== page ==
Herbert Rosenfeld (1910-1986), alongside Hanna Segal and Wilfred Bion, made several important post-Kleinian innovations through his clinical and theoretical contributions, drawing on the rich lessons from his experience of treating schizophrenic patients. He charted pathological processes, which emerge early in the paranoid-schizoid position and can severely impede later ego-development. These also throw light on schizoid states of mind, which are present in borderline and neurotic patients.
Rosenfeld was known for his unique capacity to put himself imaginatively into his patients’ shoes and understand their experience from their position.
Born in Nuremberg, Rosenfeld came to England to escape Nazi persecution in 1935. He started his analysis with Melanie Klein and qualified in 1945 at the Institute of Psychoanalysis.
States of depersonalisation and confusion
In his paper, ‘Analysis of a schizophrenic state with depersonalisation’ (1947), Rosenfeld opened up new ground, by showing how excessive splitting and projective identification of parts of the self into objects underpin his patients’ ego fragmentation and states of depersonalisation.
In another early paper, ‘Note on the psychopathology of confusional states in chronic schizophrenia’ (1950), Rosenfeld described how confusional states arise when the normal and structuring splitting between ‘good’ and ‘bad’ breaks down. If envy predominates, destructive attacks are mounted against the ‘good’ object itself, so that it becomes impossible to distinguish ‘good’ from ‘bad’ and unbearable states of confusion result.
One of the ways of attempting to deal with such unbearable states is through narcissistic omnipotence. Rosenfeld’s most original and significant contribution was his work on pathological narcissism in his two classic papers (see below: 1964, 1971a). They describe two aspects of narcissism. One is the emergence of a grandiose self-idealisation, built on the projective appropriation of all the good qualities of the object and the expulsion of all the bad parts of self into the object, which is kept devalued (1964). This ‘mad’ self-idealisation is a defence against the separateness of the ‘good’ object that arouses unmanageable destructive urges, like the envious spoiling of the good breast-mother as a source of life, and the primitive anxieties that ensue, such as confusion, fragmentation and disintegration. Narcissism also takes the shape of the idealisation of the ‘bad’ parts of the self, often represented as a mafia gang, which are turned to as a source of superior strength, and which become mobilised in an organised attack against the dependent self and its sane object relations (1971a). Such narcissistic organisations create a split in the self and keep the sane self stunted in its development.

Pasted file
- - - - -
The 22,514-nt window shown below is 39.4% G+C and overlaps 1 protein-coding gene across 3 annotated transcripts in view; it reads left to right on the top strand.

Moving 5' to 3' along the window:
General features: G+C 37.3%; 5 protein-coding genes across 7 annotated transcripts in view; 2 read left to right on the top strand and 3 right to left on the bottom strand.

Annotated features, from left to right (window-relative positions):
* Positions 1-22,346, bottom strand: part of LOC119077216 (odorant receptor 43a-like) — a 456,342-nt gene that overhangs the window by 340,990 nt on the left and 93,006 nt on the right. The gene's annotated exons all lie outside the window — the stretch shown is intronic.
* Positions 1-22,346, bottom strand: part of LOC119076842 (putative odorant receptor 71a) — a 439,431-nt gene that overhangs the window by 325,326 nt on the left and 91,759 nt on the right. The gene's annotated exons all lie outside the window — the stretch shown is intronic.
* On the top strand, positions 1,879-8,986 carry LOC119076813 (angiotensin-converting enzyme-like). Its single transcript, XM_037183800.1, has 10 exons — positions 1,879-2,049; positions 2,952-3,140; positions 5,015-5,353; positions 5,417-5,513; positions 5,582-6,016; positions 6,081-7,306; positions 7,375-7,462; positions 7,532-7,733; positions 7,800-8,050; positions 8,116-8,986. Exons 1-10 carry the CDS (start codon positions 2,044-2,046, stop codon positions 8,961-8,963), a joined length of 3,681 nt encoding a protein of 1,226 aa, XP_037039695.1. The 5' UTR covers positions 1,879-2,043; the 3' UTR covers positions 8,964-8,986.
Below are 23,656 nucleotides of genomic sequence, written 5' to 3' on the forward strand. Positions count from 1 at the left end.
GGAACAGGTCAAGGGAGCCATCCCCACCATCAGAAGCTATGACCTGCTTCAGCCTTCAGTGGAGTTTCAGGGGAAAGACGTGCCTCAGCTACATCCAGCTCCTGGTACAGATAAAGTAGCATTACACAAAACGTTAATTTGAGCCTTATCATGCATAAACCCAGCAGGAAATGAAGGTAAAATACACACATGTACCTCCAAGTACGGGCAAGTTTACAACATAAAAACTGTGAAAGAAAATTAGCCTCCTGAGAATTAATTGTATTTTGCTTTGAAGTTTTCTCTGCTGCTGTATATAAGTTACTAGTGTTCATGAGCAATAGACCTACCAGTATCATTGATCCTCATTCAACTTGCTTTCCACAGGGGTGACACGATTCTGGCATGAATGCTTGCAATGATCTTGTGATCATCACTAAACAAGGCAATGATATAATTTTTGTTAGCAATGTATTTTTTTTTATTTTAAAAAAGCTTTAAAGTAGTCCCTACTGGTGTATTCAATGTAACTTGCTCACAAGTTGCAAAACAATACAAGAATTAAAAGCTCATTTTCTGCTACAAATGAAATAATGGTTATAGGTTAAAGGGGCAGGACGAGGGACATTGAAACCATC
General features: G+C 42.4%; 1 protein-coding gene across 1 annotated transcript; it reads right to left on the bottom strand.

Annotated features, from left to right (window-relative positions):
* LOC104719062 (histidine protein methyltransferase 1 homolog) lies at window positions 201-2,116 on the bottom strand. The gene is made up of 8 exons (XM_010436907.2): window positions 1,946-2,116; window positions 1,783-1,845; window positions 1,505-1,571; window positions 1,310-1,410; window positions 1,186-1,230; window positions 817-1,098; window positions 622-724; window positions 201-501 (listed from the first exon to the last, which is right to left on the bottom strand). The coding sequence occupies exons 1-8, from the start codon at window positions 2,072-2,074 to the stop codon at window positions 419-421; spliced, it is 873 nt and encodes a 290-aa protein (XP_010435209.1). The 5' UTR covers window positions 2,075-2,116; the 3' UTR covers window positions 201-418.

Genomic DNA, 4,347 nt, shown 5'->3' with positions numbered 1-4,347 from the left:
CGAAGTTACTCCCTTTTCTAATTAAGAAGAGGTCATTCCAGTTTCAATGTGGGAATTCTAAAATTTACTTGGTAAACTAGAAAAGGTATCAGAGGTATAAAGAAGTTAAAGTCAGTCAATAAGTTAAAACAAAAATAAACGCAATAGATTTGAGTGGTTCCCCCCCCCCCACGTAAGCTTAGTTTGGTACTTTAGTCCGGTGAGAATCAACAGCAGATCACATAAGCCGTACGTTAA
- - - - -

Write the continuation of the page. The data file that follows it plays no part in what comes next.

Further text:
Rosenfeld’s understanding of the clinical relevance of the concept of projective identification led to his classic theoretical paper, ‘Contribution to the psychopathology of psychotic states: The importance of projective identification in the ego structure and the object relations of the psychotic patient’ (1971). Here he maps out, with great clarity, the various types and motives of projective identification. This paper remains a standard reference today.
Trauma and narcissism
In his last work, Impasse and Interpretation (1987), Rosenfeld gave more weight to the role of trauma and environmental failures in the development of narcissistic organisations. He became concerned that patients who had been deprived or traumatised in their childhood might be re-traumatised in their analyses if the analyst put too much emphasis on innate destructiveness. His later views led to controversy between different analytic groups at the Institute of Psychoanalysis. However, his book is a crucial reminder for analysts on both sides of the controversy to listen carefully to the patient’s responses to their interventions, so as to recognise possible errors and unhelpful attitudes in their stance.
Cyril Couve, 2012
1947 Rosenfeld, H. ‘Analysis of a schizophrenic state with depersonalisation’, International Journal of Psychoanalysis. 28: 130-139; republished in Psychotic States. Hogarth Press (1965).
1950 Rosenfeld, H. ‘Note on the psychopathology of confusional states in chronic schizophrenia’, International Journal of Psychoanalysis. 31: 132-137; republished in Psychotic States. Hogarth Press (1965).
1964 Rosenfeld, H. ‘On the psychopathology of narcissism: A clinical approach’, International Journal of Psychoanalysis. 45: 332-337; republished in Psychotic States. Hogarth Press (1965).
1971a Rosenfeld, H. ‘A clinical approach to the psycho-analytical theory of the life and death instincts: An investigation into the aggressive aspects of narcissism’, International Journal of Psychoanalysis. 52: 169-178; republished in E. Spillius (ed.) Melanie Klein Today, Vol. 1., Routledge (1988).
1971b Rosenfeld, H. ‘Contribution to the psychopathology of psychotic states: The importance of projective identification in the ego structure and the object relations of the psychotic patient’, in P. Doucet and C. Laurin (eds.) Problems of Psychosis. Amsterdam: Excerpta Medica.
1987 Rosenfeld, H. Impasse and Interpretation. Tavistock.